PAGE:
The guitarist made his assessment during a new conversation with Rolling Stone. “I don’t think [fans] should stay up late nights worrying about [a reunion],” he remarked. “There’s just too much space out there between people.”
Yes have rotated through a variety of lineups since being founded in 1968. Howe departed the group in 1981, joining the Yes offshoot Anderson Bruford Wakeman Howe in 1988. That group would briefly join forces with Yes in 1990 for the Union album and tour.
“It was difficult when we went through that, particularly because of the personalities,” Howe recalled. “I’m not saying any one person is to blame, but when you get a big hodgepodge like that together, it’s pretty much a nightmare. We made a nightmare of possibly a good thing back in 1990. I don’t think there is the stamina or the appetite for that kind of thing again.”
Still, many fans have held out hope that the prog-rock giants could assemble their former members once again for a reunion tour. Howe threw cold water on such a concept. “To be in a band together or even to do another tour like Union is completely unthinkable,” the guitarist noted.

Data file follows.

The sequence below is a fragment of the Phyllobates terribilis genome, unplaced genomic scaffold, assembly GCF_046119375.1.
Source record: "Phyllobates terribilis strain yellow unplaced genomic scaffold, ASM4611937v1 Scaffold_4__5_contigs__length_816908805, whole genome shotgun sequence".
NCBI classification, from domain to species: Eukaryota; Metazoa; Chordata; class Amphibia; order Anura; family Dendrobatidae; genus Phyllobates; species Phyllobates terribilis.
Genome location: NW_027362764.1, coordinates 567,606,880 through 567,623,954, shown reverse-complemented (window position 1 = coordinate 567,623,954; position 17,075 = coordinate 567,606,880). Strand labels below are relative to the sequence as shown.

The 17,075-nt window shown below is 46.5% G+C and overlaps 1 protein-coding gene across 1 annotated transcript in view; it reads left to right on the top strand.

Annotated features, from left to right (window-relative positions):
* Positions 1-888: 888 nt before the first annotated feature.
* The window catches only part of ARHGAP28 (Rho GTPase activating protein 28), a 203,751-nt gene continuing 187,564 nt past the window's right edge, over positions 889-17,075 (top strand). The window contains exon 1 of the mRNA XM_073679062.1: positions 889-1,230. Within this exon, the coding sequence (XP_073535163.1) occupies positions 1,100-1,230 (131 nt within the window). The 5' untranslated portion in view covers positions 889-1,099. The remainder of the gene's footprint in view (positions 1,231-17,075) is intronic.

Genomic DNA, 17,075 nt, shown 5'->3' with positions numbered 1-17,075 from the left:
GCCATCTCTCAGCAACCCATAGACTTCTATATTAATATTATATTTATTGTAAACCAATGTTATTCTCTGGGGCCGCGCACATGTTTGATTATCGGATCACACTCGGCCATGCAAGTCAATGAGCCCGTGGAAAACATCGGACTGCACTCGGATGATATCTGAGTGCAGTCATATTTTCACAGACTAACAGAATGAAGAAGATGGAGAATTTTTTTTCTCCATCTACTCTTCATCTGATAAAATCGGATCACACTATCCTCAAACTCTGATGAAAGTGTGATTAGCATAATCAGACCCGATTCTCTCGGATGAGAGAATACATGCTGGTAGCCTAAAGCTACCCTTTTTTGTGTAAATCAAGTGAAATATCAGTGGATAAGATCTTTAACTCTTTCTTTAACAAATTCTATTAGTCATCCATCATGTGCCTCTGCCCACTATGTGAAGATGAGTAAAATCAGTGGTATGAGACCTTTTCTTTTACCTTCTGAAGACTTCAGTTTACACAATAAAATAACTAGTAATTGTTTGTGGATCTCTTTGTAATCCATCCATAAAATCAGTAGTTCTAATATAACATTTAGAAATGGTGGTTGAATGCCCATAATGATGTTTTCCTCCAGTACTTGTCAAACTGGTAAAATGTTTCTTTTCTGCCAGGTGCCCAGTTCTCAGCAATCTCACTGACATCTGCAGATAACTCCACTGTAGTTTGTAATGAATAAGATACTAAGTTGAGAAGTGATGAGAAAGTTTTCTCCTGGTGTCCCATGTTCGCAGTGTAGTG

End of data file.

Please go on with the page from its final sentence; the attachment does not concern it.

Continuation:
Howe last toured with singer Jon Anderson and keyboardist Rick Wakeman in 2004. The musicians did share the stage briefly in 2017 – along with drummer Alan White and guitarist Trevor Rabin – in celebration of Yes’ induction into the Rock & Roll Hall of Fame.
The group performed “Owner of a Lonely Heart” and “Roundabout,” with Rush’s Geddy Lee joining in on the latter song. “I hope we came across as professionals,” Howe said, noting that there was “a fair bit of clash going on” behind the scenes at the time. “But through professionalism, me and Alan went in there and worked with those guys and played a couple of songs.”
Anderson had previously expressed interest in rejoining Howe in Yes, admitting his optimism to Rolling Stone in 2019. “It’s been 50 years now,” he noted. “You think something has got to happen. To me, a great album has to be made. That’s what I think. I don’t know how it’s going to be made, but the final Yes event should happen. I’ve talked to a couple of people about it and they get it. I really want to do this.”
Still, Howe insists such an idea isn’t realistic. “Yes is about people who love working together and can. That word ‘can’ carries the whole story,” he explained. “That means compatibility and the same awarenesses about what we want to do. And I think we passed that point a long time ago.”